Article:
on a new thycotic venture, project ihawu, in the afternoon. Keep posted
for more info on ihawu.
The trip was rounded out by a fantastic steak
dinner at the local Morton’s that evening
which was a fabulous end to an exciting week.
LINQ and DLINQ are very powerful technologies. DLINQ seems very similar to Gentle.NET which we use on some projects. The mapping capabilities seem a much better solution to writing lots of data access to business objects glue code … and let’s not even get started on the evils of code generation. LINQ definitely seems to be the new announcement at PDC with lots of buzz and people talking about it.
I was fortunate to be invited to a private lunch with Soma along with other influentials and MVPs. The questions put to Soma were really interesting and provided some inside info on the future of Microsoft’s developer tools. Let’s just say that it is going to be a very fun ride!
MSBuild has certainly matured since I saw the early betas in 2003. It now appears to be an equal partner to NAnt and in fact surpasses NAnt in some features. The integration and use of MSBuild by Visual Studio is the killer feature in my opinion. Having the same build process inside and outside of your development tool is a huge win!
The most overusedphrases of the day:
- “super excited” (again!)
- “impedance mismatch”
The keynote was interesting, exciting and
exhausting! The technology innovations and overall
coolness just ran on for ages and became draining. It was also a first
opportunity for me to see billg speak for the first time which was an
experience. He had far less presence than I would have expected for a man
of such remarkable success but was still an entertaining and highly informative
The highlights of the keynote for me:
- Seeing the upcoming Vista OS (they also have
hands on machines to play with in COMMNET area – nice touch!)
- Getting a better feel for Avalon’s(I mean
WPF’s) impressive capabilities with the Netflix, North Face and Microsoft MAX
- Seeing LINQ and the Gentle.NET (and every other
persistence framework’s) esque version of attribute-based O/R mapping that
must have been “ObjectSpaces” at one point.
- Seeing the LINQ example become integrated with
Indigo (I mean WCF) and ultimately Avalon (WPF)
- Noticing over 30 available wireless networks
available in the presentation hall!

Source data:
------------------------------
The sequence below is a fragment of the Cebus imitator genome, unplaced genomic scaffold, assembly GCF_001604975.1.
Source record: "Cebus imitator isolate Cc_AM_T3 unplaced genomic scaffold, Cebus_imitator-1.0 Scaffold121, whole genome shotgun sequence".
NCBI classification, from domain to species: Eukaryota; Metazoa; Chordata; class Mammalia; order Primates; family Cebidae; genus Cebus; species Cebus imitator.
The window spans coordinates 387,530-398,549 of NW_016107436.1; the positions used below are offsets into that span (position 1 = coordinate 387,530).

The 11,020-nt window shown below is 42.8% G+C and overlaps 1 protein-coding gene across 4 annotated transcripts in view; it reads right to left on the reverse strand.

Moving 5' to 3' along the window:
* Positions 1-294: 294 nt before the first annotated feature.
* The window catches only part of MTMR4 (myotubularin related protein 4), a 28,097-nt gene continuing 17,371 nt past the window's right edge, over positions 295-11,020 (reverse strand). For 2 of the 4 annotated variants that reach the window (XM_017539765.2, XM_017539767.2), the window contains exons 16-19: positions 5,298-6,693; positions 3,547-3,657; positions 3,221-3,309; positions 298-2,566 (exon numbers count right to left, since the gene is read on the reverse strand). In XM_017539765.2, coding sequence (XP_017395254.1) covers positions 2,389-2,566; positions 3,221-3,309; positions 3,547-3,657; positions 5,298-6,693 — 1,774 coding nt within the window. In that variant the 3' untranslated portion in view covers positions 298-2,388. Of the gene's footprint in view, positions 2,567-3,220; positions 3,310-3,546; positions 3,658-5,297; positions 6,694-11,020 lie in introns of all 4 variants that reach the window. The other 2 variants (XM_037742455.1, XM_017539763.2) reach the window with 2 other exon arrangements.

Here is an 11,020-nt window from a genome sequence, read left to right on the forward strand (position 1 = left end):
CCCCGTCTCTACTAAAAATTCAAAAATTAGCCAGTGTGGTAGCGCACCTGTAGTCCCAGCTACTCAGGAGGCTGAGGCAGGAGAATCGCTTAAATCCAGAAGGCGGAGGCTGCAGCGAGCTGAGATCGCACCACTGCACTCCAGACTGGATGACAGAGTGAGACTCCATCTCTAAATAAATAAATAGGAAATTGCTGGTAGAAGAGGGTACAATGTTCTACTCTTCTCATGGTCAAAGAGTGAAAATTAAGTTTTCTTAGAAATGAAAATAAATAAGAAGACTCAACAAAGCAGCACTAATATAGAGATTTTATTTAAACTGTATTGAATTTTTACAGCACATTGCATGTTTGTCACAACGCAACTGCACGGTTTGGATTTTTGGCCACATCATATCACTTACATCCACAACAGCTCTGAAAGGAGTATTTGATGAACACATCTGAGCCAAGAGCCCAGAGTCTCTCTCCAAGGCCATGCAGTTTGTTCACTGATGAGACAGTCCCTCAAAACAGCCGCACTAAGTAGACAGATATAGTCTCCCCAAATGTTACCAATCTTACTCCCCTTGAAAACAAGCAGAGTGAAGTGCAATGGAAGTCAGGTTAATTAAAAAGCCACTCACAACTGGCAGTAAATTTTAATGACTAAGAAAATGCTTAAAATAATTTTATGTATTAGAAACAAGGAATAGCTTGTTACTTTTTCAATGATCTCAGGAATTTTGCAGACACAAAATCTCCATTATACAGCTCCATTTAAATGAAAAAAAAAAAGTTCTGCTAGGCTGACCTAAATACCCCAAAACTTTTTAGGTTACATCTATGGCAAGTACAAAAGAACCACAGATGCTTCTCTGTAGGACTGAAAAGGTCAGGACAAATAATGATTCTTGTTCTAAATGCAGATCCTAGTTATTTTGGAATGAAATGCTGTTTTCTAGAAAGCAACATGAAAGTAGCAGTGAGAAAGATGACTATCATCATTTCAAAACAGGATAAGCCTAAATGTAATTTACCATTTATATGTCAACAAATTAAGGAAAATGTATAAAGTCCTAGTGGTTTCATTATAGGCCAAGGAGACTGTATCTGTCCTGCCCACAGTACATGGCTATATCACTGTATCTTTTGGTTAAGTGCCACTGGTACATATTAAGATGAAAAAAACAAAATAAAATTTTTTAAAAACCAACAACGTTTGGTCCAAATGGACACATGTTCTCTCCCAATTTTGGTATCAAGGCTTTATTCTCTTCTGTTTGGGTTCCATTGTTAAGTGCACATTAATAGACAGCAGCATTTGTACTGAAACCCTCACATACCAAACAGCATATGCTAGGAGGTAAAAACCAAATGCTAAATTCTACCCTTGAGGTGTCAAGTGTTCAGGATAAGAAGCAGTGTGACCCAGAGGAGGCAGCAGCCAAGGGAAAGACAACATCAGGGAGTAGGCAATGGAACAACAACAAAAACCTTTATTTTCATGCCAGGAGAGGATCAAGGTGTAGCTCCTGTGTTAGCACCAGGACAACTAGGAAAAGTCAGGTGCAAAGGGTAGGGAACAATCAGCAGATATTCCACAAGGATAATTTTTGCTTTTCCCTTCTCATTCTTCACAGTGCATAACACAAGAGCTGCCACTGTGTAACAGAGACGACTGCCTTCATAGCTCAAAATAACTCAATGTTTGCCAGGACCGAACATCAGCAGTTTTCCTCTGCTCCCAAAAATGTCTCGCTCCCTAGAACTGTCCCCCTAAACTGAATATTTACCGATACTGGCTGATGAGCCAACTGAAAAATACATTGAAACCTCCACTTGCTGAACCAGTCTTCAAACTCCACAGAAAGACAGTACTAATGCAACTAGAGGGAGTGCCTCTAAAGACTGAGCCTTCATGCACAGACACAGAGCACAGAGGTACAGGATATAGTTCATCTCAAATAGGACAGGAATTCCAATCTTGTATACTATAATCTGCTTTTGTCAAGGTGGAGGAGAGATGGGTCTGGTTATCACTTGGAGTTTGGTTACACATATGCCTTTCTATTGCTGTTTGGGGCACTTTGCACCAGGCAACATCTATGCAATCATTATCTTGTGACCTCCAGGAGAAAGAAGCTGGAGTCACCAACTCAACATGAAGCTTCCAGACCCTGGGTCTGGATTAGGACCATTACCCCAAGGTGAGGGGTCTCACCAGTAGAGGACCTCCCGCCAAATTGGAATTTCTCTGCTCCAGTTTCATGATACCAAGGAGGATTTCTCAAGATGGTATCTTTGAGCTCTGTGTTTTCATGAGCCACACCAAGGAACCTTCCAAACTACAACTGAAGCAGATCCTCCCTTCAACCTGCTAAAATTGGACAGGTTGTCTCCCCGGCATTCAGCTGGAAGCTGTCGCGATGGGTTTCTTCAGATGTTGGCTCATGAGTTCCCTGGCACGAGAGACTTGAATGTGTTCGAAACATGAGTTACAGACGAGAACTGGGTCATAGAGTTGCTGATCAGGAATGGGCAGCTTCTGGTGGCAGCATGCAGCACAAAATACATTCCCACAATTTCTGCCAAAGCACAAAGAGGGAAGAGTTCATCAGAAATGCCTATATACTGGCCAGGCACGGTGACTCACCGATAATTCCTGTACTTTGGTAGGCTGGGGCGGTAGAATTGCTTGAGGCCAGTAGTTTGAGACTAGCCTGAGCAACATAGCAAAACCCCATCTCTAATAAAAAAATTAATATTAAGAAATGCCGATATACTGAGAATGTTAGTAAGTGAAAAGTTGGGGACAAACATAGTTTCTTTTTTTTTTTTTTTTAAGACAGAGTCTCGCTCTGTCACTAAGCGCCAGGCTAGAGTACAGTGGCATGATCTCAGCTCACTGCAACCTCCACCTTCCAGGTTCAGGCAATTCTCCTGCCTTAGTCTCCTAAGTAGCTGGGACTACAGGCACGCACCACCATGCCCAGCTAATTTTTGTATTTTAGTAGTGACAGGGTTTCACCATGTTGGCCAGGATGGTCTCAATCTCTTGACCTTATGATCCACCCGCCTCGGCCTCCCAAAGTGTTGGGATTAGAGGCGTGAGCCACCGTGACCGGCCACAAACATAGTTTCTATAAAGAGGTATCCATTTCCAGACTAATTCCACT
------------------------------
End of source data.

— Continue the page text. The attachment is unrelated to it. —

The most overusedphrases of the
- “super excited”
- “super cool”
The best sessions of the day:
- Monad is just awesome – really well thought out
and extensible. Microsoft might be late to the scripting shell party but
what an entrance!!
- Thinking about the user experience – Hillel
Cooperman did a great job – I am firm believer in aesthetics *and*
- Stefan Schackow did a nice job on custom
providers in ASP.NET 2.0 – much of the presentation could be summed up with
the wordabstraction and learning to extend existing object
frameworks. This said, I still think it is a worthwhile effort as many
people are still just starting to figure it all out.
The exhibitor party was interesting – I got to hang
out with my friendSteve Smith and meet
Scott Guthrie (Microsoft) , Scott Cate (myKB) andChris Page (MaximumASP).The
Microsoft Influentials party at the trendy LA club, White
Lotus, was fun and I also met the
Enterprise Architect for Dell – Brent Jackson
and had an interesting discussion about TDD and how it is being used to further
enhance Dell’s software development practice.
Jonathan Cogley isthe CEO and founder of
thycotic, a .NET consulting company and ISV in Washington DC. Our product,
time andexpense tracking system specializedfor billable
professionals built on ASP.NET, C# and SQL Server using Test Driven
Nothing like a deadline to focus the mind. Our goal is to promote the new version of myclockwatcher.com this week at PDCin Los Angeles. We have worked hard to get some great new features into the latest version in time for the conference.
I arrived this morning from Washington DC to an airport in the middle of a blackout … the escalators were out but the baggage claim worked! It seemed that the city was slowly coming back to life, outlet by outlet, as the city restored power.
thycotic will be promoting the new version of myclockwatcher.com with a handout coupon of $10 and a one month trial period (no obligation – money back guarantee!). Find me or Bobto get a coupon and talk more.
Bob and I will be wandering the halls wearing red myclockwatcher.com baseball caps (picture coming) and silly buttons, stop us to talk about:
- Test Driven Development
- Pair Programming
- NUnit, NAnt and CruiseControl.NET
- Two Factor Authentication
- PayPal integration with ASP.NET
myclockwatcher.com is a time andexpense tracking system specializedfor billable professionals. Whether you are an accountant, lawyer or contract software developer – this system is for you! It is built in C# on ASP.NET with a SQL Server backend … and you guessed it, wholesome TDD throughout!